Why You Should Use Minced Garlic For Dressings And Vinaigrette

Garlic can give any dish a pick-me-up. Punchy in all the right ways, it offers a surge of umami richness that can elevate any recipe — so long as it's used correctly. Although garlic should be distinguishable, it shouldn't overwhelm the recipe that it's meant to enhance. Since it can be challenging to figure out how best to prep garlic for certain dishes, we can say with certainty that when it comes to dressings, mincing should be your go-to move.

Mincing garlic is essentially a matter of finely chopping the herb; bits of diced garlic should closely resemble teeny tiny grains of couscous. Given that minced garlic is so small, it makes practical sense to use it for no-cook recipes primarily because it burns easily when cooked. Mincing also means the textures of a dish won't be impacted, which is especially important in raw recipes like smooth sauces, silky vinaigrettes, and velvety aioli.

Ideal as mincing may seem, garlic can become pretty potent the more it's sliced. When garlic is sliced, a chemical reaction occurs that results in the production of allicin, a compound that's responsible for giving garlic its iconic aroma and flavor. As more of the garlic's cell walls are compromised during the act of mincing, the degree of allicin amplifies and intensifies the flavor. However, there are some ways to manage pungency to your liking.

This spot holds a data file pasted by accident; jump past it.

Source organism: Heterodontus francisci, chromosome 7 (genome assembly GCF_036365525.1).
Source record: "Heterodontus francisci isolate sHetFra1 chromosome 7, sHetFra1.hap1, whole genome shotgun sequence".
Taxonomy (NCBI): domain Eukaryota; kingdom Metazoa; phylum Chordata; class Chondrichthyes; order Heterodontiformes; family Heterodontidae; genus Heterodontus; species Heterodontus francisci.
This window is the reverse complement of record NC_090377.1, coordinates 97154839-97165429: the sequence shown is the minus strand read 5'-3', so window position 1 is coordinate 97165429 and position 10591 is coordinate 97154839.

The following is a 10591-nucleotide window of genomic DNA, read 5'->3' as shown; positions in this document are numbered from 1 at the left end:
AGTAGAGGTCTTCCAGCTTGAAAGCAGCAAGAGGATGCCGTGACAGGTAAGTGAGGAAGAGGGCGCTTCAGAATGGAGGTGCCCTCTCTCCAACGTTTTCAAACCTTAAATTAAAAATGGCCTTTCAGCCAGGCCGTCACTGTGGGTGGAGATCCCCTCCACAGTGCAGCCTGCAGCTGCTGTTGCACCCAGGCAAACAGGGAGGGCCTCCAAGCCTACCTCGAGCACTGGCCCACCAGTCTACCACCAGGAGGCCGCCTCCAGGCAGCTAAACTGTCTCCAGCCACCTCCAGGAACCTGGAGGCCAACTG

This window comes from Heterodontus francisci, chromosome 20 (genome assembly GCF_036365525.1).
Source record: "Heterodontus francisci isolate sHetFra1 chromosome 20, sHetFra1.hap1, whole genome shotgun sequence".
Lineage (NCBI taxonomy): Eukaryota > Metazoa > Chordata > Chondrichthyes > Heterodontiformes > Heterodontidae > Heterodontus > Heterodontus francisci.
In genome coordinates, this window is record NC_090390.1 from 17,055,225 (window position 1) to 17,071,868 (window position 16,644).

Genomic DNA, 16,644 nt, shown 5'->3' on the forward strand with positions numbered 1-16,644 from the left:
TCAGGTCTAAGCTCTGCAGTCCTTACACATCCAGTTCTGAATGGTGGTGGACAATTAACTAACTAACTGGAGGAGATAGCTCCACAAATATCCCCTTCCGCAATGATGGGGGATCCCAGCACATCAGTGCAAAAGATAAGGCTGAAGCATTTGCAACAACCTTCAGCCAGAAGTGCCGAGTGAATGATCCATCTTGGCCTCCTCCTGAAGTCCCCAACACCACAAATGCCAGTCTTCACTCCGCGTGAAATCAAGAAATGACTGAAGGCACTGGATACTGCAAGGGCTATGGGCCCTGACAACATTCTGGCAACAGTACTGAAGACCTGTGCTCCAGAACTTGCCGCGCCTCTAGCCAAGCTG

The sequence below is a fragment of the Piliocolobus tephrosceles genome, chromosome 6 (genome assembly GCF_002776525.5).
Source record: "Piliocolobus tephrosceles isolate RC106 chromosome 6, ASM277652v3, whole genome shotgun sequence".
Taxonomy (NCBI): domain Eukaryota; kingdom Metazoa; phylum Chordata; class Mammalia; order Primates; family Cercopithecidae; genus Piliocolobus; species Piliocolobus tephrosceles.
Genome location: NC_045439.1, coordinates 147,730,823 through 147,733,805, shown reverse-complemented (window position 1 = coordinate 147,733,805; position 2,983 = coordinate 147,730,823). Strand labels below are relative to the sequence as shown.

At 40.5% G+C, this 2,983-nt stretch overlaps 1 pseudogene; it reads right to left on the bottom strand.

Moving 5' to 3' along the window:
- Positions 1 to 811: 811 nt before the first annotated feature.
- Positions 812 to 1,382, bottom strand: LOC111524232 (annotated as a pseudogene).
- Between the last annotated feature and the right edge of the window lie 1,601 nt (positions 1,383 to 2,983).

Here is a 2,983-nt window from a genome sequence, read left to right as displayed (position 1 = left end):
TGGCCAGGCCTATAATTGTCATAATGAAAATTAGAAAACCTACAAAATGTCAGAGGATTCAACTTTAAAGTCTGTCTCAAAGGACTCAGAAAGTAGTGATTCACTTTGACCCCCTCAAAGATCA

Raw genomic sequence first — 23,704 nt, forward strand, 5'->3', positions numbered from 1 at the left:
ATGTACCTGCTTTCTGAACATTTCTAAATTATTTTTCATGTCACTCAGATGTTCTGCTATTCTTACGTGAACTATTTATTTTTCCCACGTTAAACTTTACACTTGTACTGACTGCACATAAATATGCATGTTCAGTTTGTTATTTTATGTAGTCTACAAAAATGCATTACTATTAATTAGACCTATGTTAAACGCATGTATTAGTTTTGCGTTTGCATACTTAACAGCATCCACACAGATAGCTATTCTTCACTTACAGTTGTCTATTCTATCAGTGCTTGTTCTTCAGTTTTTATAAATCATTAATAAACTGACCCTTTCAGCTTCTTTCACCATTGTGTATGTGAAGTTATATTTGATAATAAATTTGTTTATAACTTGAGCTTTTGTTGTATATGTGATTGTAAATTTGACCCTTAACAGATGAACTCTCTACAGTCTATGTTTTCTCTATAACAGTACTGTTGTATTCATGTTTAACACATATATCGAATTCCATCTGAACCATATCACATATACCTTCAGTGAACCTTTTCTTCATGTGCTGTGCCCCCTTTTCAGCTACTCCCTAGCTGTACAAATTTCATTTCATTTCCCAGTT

Before working minced garlic into dressings and vinaigrettes, consider this

Raw, minced garlic can provide immediate intensity, which is great news for garlic fans. But, if you'd prefer that the ingredient not to take center stage in sauces and dressings, you might want to think about the type (and amount) of garlic you're using in recipes. For example, smaller softneck garlic tends to be milder and simpler in comparison to hardneck varieties that can range in pungency and complexity, which can make them a good option for mincing into no-cook dressings. That said, there are plenty of sweeter hardneck options such as Rocambole that can prove tasty when used raw. Regardless of whether you pick something mellow or bold, a single clove will deliver more than enough flavor.

Naturally, the technique you follow when mincing can also impact potency. While there's no shortage of hacks from using a dedicated garlic press to running cloves over microplanes, these options produce a juicier and more piquant result. In contrast, the classic method of rocking a knife back and forth over a garlic clove provides a subtle zing and leaves you with some texture — again, preference will play a role in the method you select. 

Despite the many choices you can make to minimize or maximize garlicky robustness, the bottom line is that when it comes to creamy dressings, tangy vinaigrettes, and any other no-cook sauce, mincing garlic is a must. From taste to texture, mincing just makes sense.